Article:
Is your kid with ADHD motivated at school?

By, Fatima Malik


I remember as a student, being very good in some subjects while others were just a drag. 

As I grew older, I realized it was the subjects that were fun to learn that I was good at, and it wasn’t so much about interest as it was about how fun the teacher made the learning experience.

To begin with, I wasn’t a great student, but that too turned out to be an attention issue rather than an intelligence issue. 

Failing a course, I took three years to study versus the one I aced after only three months of study; the difference? The teaching style. 

What? Are you telling me I didn’t make it to an elite university because of something that wasn’t even in my control? 

Yes, that’s exactly what I’m telling you, and yes, I am aware I am answering my own questions, but what else did you expect from a writer’s brain?


For a child with ADHD, the motivation or lack thereof is more complex and often misunderstood. Students with ADHD often struggle to turn on and tune in to schoolwork they find less captivating.

It is less an attitudinal problem but more closely tied to the neurobiology of the ADHD brain and how it perceives challenges.

The ADHD Brain

The ADHD brain essentially has low blood flow to the ‘ceo’ (prefrontal cortex) part of the brain. That means that if the brain is a truck with a driver, the driver (prefrontal cortex) is unaware of the truck’s full potential (the rest of the brain). The driver is driving the truck without fully understanding the truck’s workings. The truck tries to communicate with the driver, but the radio signal (blood flow) is partially blocked. 

The communication is broken; therefore, any decisions the driver makes are impaired, causing an impulse problem and a lack of understanding of consequences and not being able to effectively plan ahead. 

differences in brains with and without ADHD

So what is Motivation?

Motivation is the reason behind our actions. Why we do something or take a particular action. 

Motivation has a hierarchy. It starts from our basic needs, like safety, nutrition, sleep, etc. Once our basic needs are being met, we move on to other desires on our hierarchy that motivate us to achieve a particular lifestyle and quality of life. 

Among the most critical needs for students with ADHD are safety and esteem, including security, confidence, feelings of achievement, and respect.

Students with ADHD are more likely than their neurotypical classmates to encounter challenges in their school learning. They may be less likely than their peers to experience success — which strengthens self-esteem and increases motivation.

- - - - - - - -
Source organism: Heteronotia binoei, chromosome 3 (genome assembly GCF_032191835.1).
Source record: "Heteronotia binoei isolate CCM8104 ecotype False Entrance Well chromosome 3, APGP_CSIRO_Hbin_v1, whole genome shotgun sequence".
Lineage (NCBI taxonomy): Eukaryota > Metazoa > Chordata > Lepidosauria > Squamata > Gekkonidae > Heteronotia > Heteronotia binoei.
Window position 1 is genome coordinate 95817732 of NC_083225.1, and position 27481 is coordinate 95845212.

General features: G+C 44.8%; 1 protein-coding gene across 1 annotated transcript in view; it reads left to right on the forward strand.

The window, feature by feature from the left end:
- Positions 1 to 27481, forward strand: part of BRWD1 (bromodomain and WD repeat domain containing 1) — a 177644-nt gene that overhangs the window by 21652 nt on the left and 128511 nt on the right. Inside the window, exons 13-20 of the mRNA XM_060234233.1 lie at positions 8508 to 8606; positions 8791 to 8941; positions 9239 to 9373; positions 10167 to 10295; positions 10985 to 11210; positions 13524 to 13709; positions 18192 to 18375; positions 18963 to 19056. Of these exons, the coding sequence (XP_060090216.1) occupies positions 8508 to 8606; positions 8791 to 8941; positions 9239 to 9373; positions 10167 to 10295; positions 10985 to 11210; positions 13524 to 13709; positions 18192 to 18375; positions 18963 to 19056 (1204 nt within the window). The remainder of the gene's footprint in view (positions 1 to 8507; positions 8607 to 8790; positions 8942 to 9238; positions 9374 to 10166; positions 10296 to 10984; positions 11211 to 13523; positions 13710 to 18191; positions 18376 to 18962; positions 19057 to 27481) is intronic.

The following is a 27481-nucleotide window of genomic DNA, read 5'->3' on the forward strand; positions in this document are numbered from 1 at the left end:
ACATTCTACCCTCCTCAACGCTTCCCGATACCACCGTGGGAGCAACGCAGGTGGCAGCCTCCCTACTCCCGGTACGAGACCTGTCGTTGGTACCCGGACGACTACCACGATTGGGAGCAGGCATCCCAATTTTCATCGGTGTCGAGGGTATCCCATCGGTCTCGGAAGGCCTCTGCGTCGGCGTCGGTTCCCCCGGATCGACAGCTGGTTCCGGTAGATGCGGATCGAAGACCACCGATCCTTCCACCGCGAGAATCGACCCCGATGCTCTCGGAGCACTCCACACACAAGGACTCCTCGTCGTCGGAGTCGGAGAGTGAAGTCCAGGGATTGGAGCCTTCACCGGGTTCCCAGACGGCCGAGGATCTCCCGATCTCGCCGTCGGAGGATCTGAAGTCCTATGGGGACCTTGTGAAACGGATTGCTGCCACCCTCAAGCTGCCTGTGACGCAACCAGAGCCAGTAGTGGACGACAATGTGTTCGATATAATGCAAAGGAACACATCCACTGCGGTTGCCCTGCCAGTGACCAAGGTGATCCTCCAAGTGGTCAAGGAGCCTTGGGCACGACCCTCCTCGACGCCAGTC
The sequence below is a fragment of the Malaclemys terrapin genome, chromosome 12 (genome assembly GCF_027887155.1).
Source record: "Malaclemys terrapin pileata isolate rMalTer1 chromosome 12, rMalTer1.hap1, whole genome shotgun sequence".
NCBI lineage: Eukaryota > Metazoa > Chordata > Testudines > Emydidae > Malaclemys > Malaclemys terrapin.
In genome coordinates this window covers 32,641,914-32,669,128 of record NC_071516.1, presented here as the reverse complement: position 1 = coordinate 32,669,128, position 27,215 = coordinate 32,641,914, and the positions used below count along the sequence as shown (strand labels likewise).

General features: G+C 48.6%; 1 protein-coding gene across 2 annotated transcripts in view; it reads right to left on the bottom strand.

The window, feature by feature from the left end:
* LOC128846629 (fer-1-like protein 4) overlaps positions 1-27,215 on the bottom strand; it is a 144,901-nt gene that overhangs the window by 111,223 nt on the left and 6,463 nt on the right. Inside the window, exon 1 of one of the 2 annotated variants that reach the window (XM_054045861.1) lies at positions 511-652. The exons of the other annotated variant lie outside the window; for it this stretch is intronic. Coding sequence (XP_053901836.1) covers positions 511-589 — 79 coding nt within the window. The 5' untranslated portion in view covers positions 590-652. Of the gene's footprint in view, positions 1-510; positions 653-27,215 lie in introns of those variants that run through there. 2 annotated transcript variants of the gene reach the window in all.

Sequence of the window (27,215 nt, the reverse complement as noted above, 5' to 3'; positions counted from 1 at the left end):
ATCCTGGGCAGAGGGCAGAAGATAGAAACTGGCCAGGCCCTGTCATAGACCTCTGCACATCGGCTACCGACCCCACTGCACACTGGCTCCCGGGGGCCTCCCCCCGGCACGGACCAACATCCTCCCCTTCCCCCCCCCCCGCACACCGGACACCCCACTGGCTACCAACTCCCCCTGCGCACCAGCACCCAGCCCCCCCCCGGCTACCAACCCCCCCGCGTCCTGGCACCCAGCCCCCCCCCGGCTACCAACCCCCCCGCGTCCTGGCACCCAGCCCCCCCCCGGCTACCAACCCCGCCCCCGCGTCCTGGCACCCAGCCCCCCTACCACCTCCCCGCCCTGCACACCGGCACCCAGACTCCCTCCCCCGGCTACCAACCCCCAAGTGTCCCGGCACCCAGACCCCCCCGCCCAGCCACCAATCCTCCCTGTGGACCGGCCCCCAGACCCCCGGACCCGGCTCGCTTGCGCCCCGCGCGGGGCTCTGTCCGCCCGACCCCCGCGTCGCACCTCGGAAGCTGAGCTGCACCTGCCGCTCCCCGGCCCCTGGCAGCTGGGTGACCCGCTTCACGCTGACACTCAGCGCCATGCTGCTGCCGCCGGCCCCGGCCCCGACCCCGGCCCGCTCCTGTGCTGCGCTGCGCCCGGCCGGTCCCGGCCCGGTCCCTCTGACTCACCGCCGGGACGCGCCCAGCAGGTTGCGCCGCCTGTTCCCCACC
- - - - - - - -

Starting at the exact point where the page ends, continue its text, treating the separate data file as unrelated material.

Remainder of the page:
Additionally, the brain of a child with ADHD has difficulty storing and recalling past success experiences when they happen. 

Neurologically speaking, fear and failure leave a bigger footprint than success in the memory of a child with ADHD. This causes additional challenges to achieving high self-esteem and confidence.

Over time, with the lack of achievements (and the lack of memory of the successful ones), children with ADHD build on their negative experiences of repeated failures, leaving them with feelings of incompetence.

The ADHD brain, as it latches on to these bad experiences, recalibrates and tries to protect itself. As a result, many students with ADHD eventually develop an “I can’t” mindset, which has a negative impact on thinking and motivation as they grow older.

Their history of failure primes them to assume that any new task is too complex and therefore stressful. And stress gets in the way of effective learning. 

This reactive response, reinforced by an “I can’t” attitude and low self-esteem, causes students with ADHD to perceive academic environments as unsafe and threatening. 

People (and animals as well) who do not feel safe and secure do not learn well. It’s easy to see why students with ADHD may not experience success as often as other kids.

The best way to tackle these motivation issues and feelings of incompetence is to understand where they begin. 

They begin with fear. Going back to our basic needs, safety is a big one. If a student with ADHD does not feel safe, their protective instincts will kick in, and they will most likely “shut down,” especially if they can not “escape” a situation that their brain has deemed dangerous.

It’s important to understand that children with ADHD do not feel safe most of the time. Compared to their neurotypical peers, there is way more anxiety and stress in their day-to-day otherwise ‘normal’ tasks.

So first and foremost, it is essential to have the child with ADHD be aware of their condition and how it affects them. Give them the confidence to be able to talk about it with teachers and peers without shame.

Additionally, parents need to make sure that the school is fully aware of their child’s ADHD and have the child’s doctor talk to them as well. 

It’s very critical for a child with ADHD to get psychological help to curb the effects of failures causing a lack of confidence and feelings of incompetence. So they can go into adulthood fully aware and prepared for the impact of their neurodivergent brain. 

Need help parenting a child with ADHD? Call us at 1-866-503-7454

Positive Kids
Author: Positive Kids

Leave a Comment

Your email address will not be published.